Most of the time, there are truck folks and car folks.  I’m guessing these are truck people’s feelings towards the environmentally-concerned…But, this is how car people feel towards truck people…


While they may share some interests (big engines, burnouts, disturbing the peace), their vehicular interests rarely coincide.  The Chevrolet El Camino and Ford Ranchero changed that here in America.

The Chevrolet El Camino went on sale as a 1959 model, and was based off of the Impala/Bel Air platform.  The body style truly popularized the term, “business in the front, party in the back.”  During the 1960s and 1970s, the El Camino was little more than a Chevelle with a pickup bed.  Thus, it was offered with the legendary SS performance package, which gave it a big-block Chevrolet V-8 (396-454 cubic inches), an optional four-speed Muncie M-22 overdrive transmission, heavy-duty suspension, and for some odd reason, a vinyl roof (I have no idea why, plus it looks absolutely TERRIBLE!).  A few El Camino’s were actually optioned with the rare LS6 performance package normally found in the Chevelle.

My favorite story about the El Camino is an owner of a 1970 LS6 El Camino saying that he would have to drive around with 300 pounds of concrete in the bed to prevent the tires from being shredded by simply putting the transmission in first gear!  He got kicked out of quite a few drag strips because of that!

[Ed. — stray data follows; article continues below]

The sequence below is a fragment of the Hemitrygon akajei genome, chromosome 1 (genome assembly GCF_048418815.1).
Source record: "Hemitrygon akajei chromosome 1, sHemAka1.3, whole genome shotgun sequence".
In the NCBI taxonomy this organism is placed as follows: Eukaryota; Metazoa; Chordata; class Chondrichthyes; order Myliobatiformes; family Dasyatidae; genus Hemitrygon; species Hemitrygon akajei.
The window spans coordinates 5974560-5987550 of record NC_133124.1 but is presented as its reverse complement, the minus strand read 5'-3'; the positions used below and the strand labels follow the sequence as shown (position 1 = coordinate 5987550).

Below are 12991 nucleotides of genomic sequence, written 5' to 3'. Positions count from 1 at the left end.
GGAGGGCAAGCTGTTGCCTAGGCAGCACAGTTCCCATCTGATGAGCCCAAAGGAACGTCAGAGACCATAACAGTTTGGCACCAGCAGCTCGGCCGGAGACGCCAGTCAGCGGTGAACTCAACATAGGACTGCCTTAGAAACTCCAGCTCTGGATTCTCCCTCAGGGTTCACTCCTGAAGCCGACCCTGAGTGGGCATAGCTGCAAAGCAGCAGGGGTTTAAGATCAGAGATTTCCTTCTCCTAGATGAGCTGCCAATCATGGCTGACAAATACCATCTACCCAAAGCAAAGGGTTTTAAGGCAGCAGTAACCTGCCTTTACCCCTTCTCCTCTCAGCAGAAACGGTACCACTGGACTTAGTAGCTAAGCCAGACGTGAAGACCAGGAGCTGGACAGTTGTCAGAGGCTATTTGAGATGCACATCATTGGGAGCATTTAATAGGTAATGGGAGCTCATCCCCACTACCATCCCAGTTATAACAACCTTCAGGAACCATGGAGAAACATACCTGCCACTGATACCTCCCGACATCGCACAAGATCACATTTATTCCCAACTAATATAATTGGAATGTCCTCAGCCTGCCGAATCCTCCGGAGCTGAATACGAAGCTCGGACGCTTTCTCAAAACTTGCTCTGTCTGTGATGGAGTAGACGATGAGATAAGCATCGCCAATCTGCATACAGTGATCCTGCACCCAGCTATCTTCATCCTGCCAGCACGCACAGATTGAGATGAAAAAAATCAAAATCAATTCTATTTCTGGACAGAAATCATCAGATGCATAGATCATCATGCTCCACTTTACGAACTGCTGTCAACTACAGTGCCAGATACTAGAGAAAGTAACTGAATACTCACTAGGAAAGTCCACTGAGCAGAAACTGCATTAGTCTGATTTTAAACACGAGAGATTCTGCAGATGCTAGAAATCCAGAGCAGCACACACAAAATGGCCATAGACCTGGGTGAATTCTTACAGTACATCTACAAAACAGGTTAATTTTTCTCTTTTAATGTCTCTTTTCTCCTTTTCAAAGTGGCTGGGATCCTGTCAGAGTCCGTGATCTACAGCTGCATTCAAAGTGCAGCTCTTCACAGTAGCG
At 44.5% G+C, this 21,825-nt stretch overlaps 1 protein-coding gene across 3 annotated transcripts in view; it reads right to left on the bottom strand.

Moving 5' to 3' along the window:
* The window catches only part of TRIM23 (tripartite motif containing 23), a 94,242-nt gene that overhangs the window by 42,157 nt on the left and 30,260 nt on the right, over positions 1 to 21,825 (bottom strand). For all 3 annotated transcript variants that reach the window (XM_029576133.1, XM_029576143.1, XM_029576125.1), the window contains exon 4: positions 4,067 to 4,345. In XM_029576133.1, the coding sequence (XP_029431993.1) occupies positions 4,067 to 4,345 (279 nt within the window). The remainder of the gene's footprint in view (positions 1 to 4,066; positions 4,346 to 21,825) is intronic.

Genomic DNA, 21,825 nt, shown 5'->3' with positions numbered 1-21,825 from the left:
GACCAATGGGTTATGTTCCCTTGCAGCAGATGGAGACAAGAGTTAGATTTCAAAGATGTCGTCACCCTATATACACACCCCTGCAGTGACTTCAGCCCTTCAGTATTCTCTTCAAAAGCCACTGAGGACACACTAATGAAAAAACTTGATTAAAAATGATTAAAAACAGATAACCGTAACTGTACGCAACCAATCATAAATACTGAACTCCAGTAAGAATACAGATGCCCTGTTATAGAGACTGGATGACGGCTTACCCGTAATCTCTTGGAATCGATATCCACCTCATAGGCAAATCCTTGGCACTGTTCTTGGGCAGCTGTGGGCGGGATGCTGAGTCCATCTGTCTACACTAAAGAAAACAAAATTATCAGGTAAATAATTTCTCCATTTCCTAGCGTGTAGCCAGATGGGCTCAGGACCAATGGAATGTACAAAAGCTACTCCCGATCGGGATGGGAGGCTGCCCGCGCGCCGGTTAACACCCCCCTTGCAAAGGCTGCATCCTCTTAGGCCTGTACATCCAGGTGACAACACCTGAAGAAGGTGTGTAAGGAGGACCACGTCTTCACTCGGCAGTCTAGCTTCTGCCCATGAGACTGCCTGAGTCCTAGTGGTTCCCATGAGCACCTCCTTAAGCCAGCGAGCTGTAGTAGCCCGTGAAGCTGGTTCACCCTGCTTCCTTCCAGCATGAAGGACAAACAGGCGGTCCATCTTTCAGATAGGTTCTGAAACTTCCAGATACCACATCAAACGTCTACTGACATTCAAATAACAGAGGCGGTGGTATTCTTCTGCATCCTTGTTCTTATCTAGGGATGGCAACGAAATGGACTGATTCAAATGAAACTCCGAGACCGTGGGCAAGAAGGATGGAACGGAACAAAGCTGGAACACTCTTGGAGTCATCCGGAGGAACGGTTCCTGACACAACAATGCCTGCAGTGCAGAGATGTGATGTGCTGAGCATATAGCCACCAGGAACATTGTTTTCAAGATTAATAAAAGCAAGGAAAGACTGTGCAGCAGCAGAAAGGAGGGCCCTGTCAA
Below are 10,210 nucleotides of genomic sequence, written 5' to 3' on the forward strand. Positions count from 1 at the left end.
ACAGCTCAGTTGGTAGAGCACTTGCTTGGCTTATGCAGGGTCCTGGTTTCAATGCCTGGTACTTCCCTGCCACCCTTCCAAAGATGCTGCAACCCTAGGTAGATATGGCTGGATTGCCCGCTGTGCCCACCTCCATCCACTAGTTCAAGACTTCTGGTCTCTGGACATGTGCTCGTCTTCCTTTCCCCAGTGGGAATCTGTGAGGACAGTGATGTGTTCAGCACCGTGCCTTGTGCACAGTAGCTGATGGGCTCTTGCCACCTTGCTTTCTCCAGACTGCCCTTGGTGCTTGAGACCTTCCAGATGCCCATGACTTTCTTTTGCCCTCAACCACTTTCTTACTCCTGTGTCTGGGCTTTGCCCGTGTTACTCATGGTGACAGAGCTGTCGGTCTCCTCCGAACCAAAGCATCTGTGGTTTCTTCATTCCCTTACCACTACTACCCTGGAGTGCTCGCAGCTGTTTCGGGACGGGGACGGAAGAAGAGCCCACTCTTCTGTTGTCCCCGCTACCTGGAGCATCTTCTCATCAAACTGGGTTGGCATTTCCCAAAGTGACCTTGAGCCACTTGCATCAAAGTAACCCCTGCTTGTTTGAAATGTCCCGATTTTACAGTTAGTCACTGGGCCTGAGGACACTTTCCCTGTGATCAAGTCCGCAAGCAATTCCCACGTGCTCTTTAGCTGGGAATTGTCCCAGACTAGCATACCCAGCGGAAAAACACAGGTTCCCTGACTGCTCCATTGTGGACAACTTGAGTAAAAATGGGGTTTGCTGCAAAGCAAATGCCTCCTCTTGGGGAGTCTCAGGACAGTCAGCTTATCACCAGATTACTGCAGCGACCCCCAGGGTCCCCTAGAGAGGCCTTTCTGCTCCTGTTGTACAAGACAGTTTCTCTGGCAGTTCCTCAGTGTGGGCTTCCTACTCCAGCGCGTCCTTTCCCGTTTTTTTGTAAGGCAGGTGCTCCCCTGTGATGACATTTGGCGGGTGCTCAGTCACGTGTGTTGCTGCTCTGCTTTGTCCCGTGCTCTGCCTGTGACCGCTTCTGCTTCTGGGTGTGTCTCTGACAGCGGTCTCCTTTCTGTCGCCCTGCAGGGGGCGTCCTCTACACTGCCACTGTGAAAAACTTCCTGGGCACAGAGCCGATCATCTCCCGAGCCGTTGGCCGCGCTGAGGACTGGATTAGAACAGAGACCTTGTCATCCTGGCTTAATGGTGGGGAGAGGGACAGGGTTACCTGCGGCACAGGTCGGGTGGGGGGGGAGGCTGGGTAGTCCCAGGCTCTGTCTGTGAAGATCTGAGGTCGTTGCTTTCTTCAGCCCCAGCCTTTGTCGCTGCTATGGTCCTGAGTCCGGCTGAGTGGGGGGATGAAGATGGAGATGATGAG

From 1978-1987, the El Camino was based on GM’s G-Body architecture, which it shared with the Chevrolet Malibu, Monte Carlo, Buick Regal, and Oldsmobile Cutlass.  GMC sold a rare companion version of the El Camino, first called the GMC Sprint, and then the GMC Caballero.

Prior to GM’s 2009 bankruptcy, plans were made to import GM of Australia’s Holden Maloo ute as the Pontiac G8 ST, essentially a modern-day El Camino.  But, Pontiac was killed during GM’s restructuring, and the would-be El Camino revival never came to fruition.  That’s not to say that people haven’t been building custom El Camino’s over the past few years, basing them on the Chevrolet Camaro platform or the GMC Canyon/Chevrolet Colorado platform.  GM’s announcements that it is permanently ceasing operations in Australia starting in 2017 essentially means that we will likely never see a factory El Camino again.

Wish one of my favorite vehicles a very happy birthday.  I promise that I will do a blog post honoring the El Camino soon – I love it that much!

Until then, enjoy the pictures of the El Camino over the years!

Tell me which generation is your personal favorite.  The final El Camino picture is completely ’80s, which is somewhat awesome!  If I owned it, I would put in a modern LS3 crate engine and wreak havoc…

6 thoughts on “Wish the Chevrolet El Camino a Happy 56th Birthday!

  1. You never see new cars with such a great personality as the good oldies. They look like a block long, but what hut spa!

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